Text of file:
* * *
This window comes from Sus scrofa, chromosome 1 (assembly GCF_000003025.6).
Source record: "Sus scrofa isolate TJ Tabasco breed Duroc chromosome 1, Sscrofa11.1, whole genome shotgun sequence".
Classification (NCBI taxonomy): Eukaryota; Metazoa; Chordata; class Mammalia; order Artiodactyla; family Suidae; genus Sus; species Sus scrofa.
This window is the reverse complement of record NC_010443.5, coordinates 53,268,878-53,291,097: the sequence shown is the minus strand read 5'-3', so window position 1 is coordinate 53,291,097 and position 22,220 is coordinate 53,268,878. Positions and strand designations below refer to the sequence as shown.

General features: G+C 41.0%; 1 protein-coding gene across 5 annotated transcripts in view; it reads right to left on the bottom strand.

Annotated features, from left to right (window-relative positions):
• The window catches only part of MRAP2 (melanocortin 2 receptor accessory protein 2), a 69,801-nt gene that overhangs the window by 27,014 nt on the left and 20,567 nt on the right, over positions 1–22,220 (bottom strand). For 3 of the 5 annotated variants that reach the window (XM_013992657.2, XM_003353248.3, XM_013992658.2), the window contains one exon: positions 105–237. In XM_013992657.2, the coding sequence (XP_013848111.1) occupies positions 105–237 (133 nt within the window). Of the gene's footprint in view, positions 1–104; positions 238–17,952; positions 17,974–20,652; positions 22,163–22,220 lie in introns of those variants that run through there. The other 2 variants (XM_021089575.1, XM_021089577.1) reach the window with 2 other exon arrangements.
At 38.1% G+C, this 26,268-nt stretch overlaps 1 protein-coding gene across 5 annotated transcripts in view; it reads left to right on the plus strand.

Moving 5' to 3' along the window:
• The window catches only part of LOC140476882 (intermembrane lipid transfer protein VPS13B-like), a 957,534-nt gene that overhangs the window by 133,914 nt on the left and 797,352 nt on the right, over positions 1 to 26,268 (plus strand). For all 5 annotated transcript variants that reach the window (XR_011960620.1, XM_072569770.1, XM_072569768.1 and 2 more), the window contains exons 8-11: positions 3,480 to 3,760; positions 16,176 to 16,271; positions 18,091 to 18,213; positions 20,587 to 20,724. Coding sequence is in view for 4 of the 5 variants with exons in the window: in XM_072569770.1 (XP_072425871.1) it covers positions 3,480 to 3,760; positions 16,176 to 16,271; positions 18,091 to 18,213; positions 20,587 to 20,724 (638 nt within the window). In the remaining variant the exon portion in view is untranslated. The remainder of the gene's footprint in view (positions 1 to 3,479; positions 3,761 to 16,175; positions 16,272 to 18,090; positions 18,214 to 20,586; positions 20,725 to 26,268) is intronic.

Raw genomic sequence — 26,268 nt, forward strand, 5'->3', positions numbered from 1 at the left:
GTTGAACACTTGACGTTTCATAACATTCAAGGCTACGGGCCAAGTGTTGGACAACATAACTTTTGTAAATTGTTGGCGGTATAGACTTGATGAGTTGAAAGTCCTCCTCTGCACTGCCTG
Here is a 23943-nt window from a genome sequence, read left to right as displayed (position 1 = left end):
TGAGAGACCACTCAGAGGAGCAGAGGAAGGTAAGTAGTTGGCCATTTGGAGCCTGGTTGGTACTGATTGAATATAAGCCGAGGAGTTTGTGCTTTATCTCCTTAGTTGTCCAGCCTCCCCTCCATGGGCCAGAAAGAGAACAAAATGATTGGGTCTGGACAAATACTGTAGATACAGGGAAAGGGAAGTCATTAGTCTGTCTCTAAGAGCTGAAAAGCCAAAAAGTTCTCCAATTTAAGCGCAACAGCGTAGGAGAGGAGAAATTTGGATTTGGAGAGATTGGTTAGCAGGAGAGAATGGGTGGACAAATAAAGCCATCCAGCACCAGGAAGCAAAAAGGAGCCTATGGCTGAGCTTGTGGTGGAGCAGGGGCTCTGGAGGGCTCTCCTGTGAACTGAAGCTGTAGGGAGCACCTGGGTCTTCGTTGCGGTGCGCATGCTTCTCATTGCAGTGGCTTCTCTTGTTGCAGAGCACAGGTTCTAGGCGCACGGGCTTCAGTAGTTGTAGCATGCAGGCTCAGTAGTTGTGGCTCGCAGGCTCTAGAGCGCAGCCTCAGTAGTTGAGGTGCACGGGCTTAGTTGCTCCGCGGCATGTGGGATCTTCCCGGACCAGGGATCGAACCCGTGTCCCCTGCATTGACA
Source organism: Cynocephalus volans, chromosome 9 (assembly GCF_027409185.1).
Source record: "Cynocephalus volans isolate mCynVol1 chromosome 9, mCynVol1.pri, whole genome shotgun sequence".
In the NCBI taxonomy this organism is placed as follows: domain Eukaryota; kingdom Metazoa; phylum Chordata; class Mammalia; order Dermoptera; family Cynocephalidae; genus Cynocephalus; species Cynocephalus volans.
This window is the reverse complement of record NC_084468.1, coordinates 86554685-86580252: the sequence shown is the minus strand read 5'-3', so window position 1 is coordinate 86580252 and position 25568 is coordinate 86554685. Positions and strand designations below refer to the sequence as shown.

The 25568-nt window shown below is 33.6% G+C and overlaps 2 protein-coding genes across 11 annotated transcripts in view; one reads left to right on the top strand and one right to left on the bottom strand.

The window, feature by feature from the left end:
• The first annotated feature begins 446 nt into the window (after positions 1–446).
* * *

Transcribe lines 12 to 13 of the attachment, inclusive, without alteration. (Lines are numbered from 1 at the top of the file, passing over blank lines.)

GTTGAACACTTGACGTTTCATAACATTCAAGGCTACGGGCCAAGTGTTGGACAACATAACTTTTGTAAATTGTTGGCGGTATAGACTTGATGAGTTGAAAGTCCTCCTCTGCACTGCCTG
Here is a 23943-nt window from a genome sequence, read left to right as displayed (position 1 = left end):